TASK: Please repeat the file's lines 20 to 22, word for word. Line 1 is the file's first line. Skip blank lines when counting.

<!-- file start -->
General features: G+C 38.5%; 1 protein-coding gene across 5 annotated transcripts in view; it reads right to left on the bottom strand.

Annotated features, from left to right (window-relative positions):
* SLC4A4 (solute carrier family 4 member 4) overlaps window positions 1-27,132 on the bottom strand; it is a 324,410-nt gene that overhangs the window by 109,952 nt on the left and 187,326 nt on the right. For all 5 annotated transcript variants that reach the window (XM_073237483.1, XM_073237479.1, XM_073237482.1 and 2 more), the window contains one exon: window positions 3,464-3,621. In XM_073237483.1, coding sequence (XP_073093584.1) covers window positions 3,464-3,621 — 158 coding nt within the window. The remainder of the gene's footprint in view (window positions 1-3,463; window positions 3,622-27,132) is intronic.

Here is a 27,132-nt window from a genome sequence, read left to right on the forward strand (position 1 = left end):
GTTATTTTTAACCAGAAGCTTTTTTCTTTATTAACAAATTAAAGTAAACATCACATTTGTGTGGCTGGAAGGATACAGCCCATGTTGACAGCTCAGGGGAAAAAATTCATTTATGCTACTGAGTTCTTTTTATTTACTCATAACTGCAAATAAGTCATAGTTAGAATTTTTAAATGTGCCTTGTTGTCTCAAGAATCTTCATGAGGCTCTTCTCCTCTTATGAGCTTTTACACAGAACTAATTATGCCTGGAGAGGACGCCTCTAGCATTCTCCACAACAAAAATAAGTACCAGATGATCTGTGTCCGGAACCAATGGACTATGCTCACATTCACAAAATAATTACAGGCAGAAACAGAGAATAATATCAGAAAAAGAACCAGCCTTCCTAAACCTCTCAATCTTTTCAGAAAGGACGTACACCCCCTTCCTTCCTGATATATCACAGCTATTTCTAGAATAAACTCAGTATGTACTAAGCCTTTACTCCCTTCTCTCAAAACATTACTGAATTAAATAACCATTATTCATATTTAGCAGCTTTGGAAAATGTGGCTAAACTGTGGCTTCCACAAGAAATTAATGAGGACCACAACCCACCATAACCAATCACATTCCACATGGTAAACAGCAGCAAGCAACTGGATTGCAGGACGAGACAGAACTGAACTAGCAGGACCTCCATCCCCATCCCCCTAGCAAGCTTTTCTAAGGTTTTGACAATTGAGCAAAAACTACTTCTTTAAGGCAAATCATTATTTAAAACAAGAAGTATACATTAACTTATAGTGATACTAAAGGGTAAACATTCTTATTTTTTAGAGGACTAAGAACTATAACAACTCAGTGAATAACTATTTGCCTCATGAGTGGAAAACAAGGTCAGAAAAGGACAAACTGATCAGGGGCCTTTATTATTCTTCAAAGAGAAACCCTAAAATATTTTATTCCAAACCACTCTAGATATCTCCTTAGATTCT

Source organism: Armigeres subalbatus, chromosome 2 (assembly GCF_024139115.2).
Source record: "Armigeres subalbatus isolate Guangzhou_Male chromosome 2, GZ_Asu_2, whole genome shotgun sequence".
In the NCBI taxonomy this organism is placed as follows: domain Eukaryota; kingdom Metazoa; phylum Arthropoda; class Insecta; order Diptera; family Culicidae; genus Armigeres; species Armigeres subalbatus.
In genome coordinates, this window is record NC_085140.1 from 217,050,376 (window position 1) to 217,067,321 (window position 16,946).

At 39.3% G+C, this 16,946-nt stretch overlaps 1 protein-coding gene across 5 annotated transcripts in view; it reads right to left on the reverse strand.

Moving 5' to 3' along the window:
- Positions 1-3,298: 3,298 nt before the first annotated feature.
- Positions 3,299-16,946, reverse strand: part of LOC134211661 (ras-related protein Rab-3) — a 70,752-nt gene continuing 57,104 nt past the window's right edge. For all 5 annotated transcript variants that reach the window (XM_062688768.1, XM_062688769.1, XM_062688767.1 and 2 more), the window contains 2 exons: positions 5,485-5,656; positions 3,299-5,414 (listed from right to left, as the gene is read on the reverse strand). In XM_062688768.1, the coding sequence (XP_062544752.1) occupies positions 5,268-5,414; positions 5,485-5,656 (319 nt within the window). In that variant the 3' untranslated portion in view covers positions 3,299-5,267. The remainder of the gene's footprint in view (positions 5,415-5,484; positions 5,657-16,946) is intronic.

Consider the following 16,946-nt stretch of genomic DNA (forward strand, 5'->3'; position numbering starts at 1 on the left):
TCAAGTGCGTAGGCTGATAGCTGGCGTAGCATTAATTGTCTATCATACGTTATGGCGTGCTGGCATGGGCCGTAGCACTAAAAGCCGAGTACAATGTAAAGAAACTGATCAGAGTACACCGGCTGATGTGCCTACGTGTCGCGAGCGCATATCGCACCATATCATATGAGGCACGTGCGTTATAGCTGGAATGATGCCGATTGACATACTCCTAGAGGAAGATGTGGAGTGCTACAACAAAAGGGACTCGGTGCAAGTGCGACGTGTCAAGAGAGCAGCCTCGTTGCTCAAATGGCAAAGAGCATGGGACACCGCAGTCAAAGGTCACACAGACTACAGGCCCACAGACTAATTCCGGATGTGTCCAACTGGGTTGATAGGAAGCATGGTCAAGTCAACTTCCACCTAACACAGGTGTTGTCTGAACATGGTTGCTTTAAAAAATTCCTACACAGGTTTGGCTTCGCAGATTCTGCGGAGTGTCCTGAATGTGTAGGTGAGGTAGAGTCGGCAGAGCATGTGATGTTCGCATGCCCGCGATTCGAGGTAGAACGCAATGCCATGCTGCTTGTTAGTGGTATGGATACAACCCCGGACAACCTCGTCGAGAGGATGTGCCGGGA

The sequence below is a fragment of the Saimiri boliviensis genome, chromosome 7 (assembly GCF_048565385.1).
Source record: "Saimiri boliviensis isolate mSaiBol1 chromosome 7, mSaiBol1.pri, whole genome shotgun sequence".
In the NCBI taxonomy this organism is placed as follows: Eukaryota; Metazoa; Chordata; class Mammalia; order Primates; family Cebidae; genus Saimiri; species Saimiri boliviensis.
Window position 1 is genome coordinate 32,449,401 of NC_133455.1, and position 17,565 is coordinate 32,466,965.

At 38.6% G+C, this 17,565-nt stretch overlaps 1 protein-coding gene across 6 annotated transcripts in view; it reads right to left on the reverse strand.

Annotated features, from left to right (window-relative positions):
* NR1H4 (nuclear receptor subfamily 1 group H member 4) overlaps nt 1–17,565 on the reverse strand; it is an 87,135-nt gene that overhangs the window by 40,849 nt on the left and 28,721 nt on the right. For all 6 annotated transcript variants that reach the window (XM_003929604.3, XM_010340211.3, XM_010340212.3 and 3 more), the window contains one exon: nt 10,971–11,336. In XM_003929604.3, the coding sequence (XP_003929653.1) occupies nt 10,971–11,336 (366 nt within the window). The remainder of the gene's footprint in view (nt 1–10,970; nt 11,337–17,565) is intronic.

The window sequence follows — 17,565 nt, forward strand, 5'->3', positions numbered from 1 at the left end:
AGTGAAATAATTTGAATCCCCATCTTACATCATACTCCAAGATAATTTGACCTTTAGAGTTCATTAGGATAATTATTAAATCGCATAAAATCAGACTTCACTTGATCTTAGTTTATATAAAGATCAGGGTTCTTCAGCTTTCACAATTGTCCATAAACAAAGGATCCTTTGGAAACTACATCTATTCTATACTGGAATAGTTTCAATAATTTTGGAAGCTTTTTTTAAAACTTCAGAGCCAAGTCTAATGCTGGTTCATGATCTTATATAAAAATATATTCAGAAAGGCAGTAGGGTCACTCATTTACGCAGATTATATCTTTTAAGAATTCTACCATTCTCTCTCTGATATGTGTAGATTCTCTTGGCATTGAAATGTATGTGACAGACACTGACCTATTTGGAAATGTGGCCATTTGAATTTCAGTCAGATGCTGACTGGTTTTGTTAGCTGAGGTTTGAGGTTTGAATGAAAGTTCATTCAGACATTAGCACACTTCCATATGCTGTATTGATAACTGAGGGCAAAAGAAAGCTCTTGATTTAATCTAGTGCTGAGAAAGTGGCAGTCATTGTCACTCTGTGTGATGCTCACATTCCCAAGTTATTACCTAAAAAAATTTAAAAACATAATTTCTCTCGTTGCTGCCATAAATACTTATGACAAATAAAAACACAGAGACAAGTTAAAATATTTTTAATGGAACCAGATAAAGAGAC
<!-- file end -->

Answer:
At 38.6% G+C, this 17,565-nt stretch overlaps 1 protein-coding gene across 6 annotated transcripts in view; it reads right to left on the reverse strand.

Annotated features, from left to right (window-relative positions):
* NR1H4 (nuclear receptor subfamily 1 group H member 4) overlaps nt 1–17,565 on the reverse strand; it is an 87,135-nt gene that overhangs the window by 40,849 nt on the left and 28,721 nt on the right. For all 6 annotated transcript variants that reach the window (XM_003929604.3, XM_010340211.3, XM_010340212.3 and 3 more), the window contains one exon: nt 10,971–11,336. In XM_003929604.3, the coding sequence (XP_003929653.1) occupies nt 10,971–11,336 (366 nt within the window). The remainder of the gene's footprint in view (nt 1–10,970; nt 11,337–17,565) is intronic.